• Limited scope: SOC 2 compliance only covers specific areas of an organization’s operations, such as data security and privacy. Additionally, it does not cover other aspects of an organization’s operations, such as financial controls or environmental sustainability.
  • Limited recognition: SOC 2 compliance is not a regulatory requirement and is not recognized globally. Even within the US and Canada, it is only recognized there. It may not be well-known outside of certain industries.
  • No guarantee: While SOC 2 compliance can provide assurance to customers and stakeholders that an organization has implemented appropriate controls, it does not guarantee the security or privacy of data. There is always a risk of a data breach or other security incident. That is, even for organizations that are SOC 2 compliant.



In conclusion, SOC 2 compliance can be advantageous to a company, but there are also drawbacks to take into account. These include cost, a laborious procedure, complexity (if you’re new to security), a narrow scope, little recognition, and a lack of assurance. And most importantly, it does not ensure proper security. Organizations should carefully consider these criteria before deciding whether to adopt SOC 2 compliance.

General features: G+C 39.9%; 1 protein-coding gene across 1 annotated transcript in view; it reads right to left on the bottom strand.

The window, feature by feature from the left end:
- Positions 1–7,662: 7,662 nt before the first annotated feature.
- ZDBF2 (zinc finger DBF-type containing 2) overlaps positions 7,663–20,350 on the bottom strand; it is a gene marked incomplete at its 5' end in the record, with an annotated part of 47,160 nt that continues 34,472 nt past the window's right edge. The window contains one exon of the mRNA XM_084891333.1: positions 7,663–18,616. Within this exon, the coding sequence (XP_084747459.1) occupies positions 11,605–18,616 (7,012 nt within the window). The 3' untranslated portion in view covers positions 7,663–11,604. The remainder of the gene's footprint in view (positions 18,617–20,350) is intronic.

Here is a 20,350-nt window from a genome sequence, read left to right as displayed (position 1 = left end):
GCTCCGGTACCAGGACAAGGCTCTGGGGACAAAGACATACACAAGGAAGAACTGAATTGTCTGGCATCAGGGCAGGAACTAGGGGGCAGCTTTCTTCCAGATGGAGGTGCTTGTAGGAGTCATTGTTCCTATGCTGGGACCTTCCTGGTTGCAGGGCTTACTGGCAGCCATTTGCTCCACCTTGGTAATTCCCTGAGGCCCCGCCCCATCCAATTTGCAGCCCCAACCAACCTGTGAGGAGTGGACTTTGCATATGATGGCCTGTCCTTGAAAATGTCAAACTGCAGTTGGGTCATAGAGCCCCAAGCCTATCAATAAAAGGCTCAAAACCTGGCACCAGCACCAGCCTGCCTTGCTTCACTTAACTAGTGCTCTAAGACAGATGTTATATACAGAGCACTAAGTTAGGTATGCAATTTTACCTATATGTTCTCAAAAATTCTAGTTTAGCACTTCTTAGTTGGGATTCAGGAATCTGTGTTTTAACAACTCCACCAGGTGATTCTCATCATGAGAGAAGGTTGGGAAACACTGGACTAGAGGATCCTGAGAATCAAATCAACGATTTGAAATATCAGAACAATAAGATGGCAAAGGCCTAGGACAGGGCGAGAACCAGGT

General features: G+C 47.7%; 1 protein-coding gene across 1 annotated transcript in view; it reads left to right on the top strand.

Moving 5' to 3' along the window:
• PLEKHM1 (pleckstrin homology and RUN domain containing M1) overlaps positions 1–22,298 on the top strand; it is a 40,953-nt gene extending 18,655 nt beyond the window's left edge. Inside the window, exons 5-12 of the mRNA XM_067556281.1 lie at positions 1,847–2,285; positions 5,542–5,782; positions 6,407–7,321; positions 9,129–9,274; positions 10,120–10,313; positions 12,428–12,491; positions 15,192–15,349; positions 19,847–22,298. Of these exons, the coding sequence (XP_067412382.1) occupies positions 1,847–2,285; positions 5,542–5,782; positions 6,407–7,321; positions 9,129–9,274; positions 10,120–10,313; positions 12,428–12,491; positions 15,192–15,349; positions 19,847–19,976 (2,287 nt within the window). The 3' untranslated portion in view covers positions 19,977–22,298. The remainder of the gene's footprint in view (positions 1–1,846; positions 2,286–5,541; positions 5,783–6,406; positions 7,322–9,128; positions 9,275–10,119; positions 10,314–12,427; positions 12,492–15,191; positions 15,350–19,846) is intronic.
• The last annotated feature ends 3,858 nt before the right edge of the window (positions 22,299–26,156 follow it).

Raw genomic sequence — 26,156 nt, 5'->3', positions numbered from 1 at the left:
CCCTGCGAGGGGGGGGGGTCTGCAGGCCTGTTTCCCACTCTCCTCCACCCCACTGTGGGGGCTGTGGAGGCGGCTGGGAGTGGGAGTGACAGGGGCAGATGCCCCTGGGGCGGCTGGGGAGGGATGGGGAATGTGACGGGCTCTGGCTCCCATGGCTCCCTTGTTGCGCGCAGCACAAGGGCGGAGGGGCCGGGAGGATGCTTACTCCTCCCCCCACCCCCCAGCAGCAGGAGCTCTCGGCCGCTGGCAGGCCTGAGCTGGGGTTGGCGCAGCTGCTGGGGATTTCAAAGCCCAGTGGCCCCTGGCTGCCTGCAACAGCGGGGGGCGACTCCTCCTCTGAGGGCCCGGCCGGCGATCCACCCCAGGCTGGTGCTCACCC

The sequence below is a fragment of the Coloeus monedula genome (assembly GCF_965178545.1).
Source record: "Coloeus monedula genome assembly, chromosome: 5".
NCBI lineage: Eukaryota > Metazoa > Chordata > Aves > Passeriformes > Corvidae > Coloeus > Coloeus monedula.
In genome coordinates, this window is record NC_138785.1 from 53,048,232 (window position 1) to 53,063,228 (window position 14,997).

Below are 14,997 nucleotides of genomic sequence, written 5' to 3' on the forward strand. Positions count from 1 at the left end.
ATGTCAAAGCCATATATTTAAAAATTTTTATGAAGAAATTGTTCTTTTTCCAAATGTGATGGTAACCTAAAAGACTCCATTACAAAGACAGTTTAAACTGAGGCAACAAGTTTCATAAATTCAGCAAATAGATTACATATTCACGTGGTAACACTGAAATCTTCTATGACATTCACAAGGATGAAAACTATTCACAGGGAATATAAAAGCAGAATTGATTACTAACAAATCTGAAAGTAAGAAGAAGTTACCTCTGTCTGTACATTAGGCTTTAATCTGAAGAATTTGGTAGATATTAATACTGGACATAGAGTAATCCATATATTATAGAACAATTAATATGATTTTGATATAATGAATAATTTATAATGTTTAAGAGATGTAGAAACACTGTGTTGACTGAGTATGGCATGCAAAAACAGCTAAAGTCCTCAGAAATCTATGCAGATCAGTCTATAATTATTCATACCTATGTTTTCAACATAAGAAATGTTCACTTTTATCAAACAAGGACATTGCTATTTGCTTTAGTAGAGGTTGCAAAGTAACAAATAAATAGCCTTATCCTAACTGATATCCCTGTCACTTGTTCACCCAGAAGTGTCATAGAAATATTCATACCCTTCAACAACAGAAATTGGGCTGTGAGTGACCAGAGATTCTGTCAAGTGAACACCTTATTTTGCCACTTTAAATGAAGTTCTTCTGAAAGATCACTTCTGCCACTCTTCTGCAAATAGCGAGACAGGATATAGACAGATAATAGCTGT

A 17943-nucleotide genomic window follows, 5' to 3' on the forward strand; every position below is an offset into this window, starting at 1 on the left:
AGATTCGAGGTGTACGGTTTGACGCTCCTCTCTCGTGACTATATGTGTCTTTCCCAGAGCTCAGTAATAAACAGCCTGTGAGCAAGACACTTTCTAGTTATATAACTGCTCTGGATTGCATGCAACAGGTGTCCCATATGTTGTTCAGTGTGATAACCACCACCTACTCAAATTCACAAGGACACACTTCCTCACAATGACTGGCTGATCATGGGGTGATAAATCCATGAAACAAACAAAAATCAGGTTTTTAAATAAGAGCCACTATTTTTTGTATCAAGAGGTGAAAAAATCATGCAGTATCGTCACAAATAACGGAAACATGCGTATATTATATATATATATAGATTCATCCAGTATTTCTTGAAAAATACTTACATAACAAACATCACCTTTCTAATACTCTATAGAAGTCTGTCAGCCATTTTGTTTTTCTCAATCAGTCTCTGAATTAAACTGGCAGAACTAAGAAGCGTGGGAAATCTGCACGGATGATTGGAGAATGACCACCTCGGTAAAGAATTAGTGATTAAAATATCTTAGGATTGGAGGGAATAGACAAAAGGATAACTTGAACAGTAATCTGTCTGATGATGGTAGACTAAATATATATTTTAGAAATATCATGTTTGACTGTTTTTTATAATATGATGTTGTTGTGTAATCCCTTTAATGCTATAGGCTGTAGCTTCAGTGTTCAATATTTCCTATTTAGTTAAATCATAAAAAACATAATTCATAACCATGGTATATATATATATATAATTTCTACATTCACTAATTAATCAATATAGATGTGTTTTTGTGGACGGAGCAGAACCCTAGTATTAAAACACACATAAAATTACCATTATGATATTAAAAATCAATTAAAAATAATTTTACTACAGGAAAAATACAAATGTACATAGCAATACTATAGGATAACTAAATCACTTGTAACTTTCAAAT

Furthermore, instead of SOC 2, we recommend OWASP SAMM (Software Assurance Maturity Model), which is a more complete framework that encompasses not only security but also the full software development life cycle. While SOC 2 focuses on a service organization’s security controls, OWASP SAMM provides a formal and quantitative way to review and improve a company’s software security posture, including governance, design, implementation, testing, and release. Furthermore, OWASP SAMM is a free-to-use open-source framework, making it more accessible to companies of all sizes.

As Codifc very much prefer OWASP SAMM, we made a tool: SAMMY. SAMMY is our vision behind OWASP SAMM as a management process and tool. SAMMY is an OWASP SAMM tool that targets to reduce SAMM implementation complexity in organizations. The tool starts with small and quick wins and goes broader as there is more buy-in from the users.


Read more about SAMMY, the free tool provided by Codific:

Also read on how Zebra Technologies uses SAMMY to implement OWASP SAMM:

Wondering whether ISO 27001 is worth it? here on whether ISO 27001 is worth it:


Leo is a Market Analyst at Codific. He is currently doing his Bachelor's degree in International Business Management at the Geneva Business School where he is consistently top of class. Leo writes about topics ranging from patient centered care to data protection strategies. If you have questions, reach out to me hereContact